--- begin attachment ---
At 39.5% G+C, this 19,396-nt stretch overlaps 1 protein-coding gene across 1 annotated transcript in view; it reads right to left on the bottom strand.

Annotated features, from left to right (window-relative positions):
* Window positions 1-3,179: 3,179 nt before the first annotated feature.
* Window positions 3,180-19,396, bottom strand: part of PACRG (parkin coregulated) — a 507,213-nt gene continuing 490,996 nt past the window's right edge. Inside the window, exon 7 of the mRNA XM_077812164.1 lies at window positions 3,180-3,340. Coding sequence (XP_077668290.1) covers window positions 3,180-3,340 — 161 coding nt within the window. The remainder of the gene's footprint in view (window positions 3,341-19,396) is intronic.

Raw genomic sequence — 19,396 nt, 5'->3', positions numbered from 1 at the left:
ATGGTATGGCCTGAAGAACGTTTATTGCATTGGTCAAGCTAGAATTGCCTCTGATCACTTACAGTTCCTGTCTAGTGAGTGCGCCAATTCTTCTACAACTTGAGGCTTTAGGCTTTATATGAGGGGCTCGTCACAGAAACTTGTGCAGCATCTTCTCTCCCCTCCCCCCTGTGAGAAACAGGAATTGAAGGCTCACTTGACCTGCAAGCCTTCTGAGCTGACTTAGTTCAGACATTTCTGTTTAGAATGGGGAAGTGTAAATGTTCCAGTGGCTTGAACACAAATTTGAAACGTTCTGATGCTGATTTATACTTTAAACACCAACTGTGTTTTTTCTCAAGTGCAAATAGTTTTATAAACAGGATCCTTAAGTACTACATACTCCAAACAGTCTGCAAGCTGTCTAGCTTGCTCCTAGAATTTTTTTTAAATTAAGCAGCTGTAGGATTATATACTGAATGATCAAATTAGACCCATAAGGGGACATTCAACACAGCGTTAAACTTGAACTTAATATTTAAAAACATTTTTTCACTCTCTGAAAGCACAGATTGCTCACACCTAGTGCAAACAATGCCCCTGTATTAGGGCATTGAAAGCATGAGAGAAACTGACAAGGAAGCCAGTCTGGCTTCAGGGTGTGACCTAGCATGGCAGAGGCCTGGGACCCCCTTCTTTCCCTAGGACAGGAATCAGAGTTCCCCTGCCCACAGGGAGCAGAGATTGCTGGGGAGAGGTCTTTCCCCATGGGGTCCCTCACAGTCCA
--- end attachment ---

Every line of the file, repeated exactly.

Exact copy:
At 39.5% G+C, this 19,396-nt stretch overlaps 1 protein-coding gene across 1 annotated transcript in view; it reads right to left on the bottom strand.

Annotated features, from left to right (window-relative positions):
* Window positions 1-3,179: 3,179 nt before the first annotated feature.
* Window positions 3,180-19,396, bottom strand: part of PACRG (parkin coregulated) — a 507,213-nt gene continuing 490,996 nt past the window's right edge. Inside the window, exon 7 of the mRNA XM_077812164.1 lies at window positions 3,180-3,340. Coding sequence (XP_077668290.1) covers window positions 3,180-3,340 — 161 coding nt within the window. The remainder of the gene's footprint in view (window positions 3,341-19,396) is intronic.

Raw genomic sequence — 19,396 nt, 5'->3', positions numbered from 1 at the left:
ATGGTATGGCCTGAAGAACGTTTATTGCATTGGTCAAGCTAGAATTGCCTCTGATCACTTACAGTTCCTGTCTAGTGAGTGCGCCAATTCTTCTACAACTTGAGGCTTTAGGCTTTATATGAGGGGCTCGTCACAGAAACTTGTGCAGCATCTTCTCTCCCCTCCCCCCTGTGAGAAACAGGAATTGAAGGCTCACTTGACCTGCAAGCCTTCTGAGCTGACTTAGTTCAGACATTTCTGTTTAGAATGGGGAAGTGTAAATGTTCCAGTGGCTTGAACACAAATTTGAAACGTTCTGATGCTGATTTATACTTTAAACACCAACTGTGTTTTTTCTCAAGTGCAAATAGTTTTATAAACAGGATCCTTAAGTACTACATACTCCAAACAGTCTGCAAGCTGTCTAGCTTGCTCCTAGAATTTTTTTTAAATTAAGCAGCTGTAGGATTATATACTGAATGATCAAATTAGACCCATAAGGGGACATTCAACACAGCGTTAAACTTGAACTTAATATTTAAAAACATTTTTTCACTCTCTGAAAGCACAGATTGCTCACACCTAGTGCAAACAATGCCCCTGTATTAGGGCATTGAAAGCATGAGAGAAACTGACAAGGAAGCCAGTCTGGCTTCAGGGTGTGACCTAGCATGGCAGAGGCCTGGGACCCCCTTCTTTCCCTAGGACAGGAATCAGAGTTCCCCTGCCCACAGGGAGCAGAGATTGCTGGGGAGAGGTCTTTCCCCATGGGGTCCCTCACAGTCCA